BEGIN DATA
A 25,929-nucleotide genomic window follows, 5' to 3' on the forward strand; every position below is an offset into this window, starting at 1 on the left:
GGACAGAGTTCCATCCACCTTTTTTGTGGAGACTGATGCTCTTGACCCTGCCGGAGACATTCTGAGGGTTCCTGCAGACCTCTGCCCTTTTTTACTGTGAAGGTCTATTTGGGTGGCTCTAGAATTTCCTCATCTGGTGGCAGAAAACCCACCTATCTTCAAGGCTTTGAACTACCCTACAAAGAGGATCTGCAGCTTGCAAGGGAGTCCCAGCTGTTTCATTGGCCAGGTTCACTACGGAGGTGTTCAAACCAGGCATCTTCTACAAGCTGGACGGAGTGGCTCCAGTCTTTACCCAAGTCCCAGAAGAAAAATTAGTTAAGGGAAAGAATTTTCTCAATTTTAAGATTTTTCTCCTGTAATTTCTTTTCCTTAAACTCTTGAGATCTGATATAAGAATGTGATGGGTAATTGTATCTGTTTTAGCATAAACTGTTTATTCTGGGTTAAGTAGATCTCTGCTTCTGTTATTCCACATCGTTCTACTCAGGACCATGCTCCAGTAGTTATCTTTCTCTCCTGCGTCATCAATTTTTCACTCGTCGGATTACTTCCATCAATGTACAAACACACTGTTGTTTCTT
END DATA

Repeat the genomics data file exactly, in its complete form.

A 25,929-nucleotide genomic window follows, 5' to 3' on the forward strand; every position below is an offset into this window, starting at 1 on the left:
GGACAGAGTTCCATCCACCTTTTTTGTGGAGACTGATGCTCTTGACCCTGCCGGAGACATTCTGAGGGTTCCTGCAGACCTCTGCCCTTTTTTACTGTGAAGGTCTATTTGGGTGGCTCTAGAATTTCCTCATCTGGTGGCAGAAAACCCACCTATCTTCAAGGCTTTGAACTACCCTACAAAGAGGATCTGCAGCTTGCAAGGGAGTCCCAGCTGTTTCATTGGCCAGGTTCACTACGGAGGTGTTCAAACCAGGCATCTTCTACAAGCTGGACGGAGTGGCTCCAGTCTTTACCCAAGTCCCAGAAGAAAAATTAGTTAAGGGAAAGAATTTTCTCAATTTTAAGATTTTTCTCCTGTAATTTCTTTTCCTTAAACTCTTGAGATCTGATATAAGAATGTGATGGGTAATTGTATCTGTTTTAGCATAAACTGTTTATTCTGGGTTAAGTAGATCTCTGCTTCTGTTATTCCACATCGTTCTACTCAGGACCATGCTCCAGTAGTTATCTTTCTCTCCTGCGTCATCAATTTTTCACTCGTCGGATTACTTCCATCAATGTACAAACACACTGTTGTTTCTT